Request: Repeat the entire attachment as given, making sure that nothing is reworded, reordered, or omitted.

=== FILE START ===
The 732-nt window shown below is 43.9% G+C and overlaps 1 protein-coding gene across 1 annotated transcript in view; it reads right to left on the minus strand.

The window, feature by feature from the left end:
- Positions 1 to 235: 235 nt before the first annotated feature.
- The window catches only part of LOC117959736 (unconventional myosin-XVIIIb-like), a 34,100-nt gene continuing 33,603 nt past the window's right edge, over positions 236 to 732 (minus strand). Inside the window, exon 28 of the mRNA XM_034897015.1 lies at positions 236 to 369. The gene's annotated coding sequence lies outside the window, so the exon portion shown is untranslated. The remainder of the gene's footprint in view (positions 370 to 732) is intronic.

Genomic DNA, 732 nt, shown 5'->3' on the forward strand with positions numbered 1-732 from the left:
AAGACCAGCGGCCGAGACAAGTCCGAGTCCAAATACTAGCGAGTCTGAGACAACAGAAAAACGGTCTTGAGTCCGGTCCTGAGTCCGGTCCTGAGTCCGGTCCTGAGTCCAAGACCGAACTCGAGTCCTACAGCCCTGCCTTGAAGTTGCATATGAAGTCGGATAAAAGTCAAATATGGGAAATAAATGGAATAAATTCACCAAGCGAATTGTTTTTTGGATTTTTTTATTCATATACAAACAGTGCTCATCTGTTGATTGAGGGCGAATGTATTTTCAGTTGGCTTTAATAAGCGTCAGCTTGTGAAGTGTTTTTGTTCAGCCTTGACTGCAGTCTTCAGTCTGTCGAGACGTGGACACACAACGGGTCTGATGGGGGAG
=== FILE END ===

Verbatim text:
The 732-nt window shown below is 43.9% G+C and overlaps 1 protein-coding gene across 1 annotated transcript in view; it reads right to left on the minus strand.

The window, feature by feature from the left end:
- Positions 1 to 235: 235 nt before the first annotated feature.
- The window catches only part of LOC117959736 (unconventional myosin-XVIIIb-like), a 34,100-nt gene continuing 33,603 nt past the window's right edge, over positions 236 to 732 (minus strand). Inside the window, exon 28 of the mRNA XM_034897015.1 lies at positions 236 to 369. The gene's annotated coding sequence lies outside the window, so the exon portion shown is untranslated. The remainder of the gene's footprint in view (positions 370 to 732) is intronic.

Genomic DNA, 732 nt, shown 5'->3' on the forward strand with positions numbered 1-732 from the left:
AAGACCAGCGGCCGAGACAAGTCCGAGTCCAAATACTAGCGAGTCTGAGACAACAGAAAAACGGTCTTGAGTCCGGTCCTGAGTCCGGTCCTGAGTCCGGTCCTGAGTCCAAGACCGAACTCGAGTCCTACAGCCCTGCCTTGAAGTTGCATATGAAGTCGGATAAAAGTCAAATATGGGAAATAAATGGAATAAATTCACCAAGCGAATTGTTTTTTGGATTTTTTTATTCATATACAAACAGTGCTCATCTGTTGATTGAGGGCGAATGTATTTTCAGTTGGCTTTAATAAGCGTCAGCTTGTGAAGTGTTTTTGTTCAGCCTTGACTGCAGTCTTCAGTCTGTCGAGACGTGGACACACAACGGGTCTGATGGGGGAG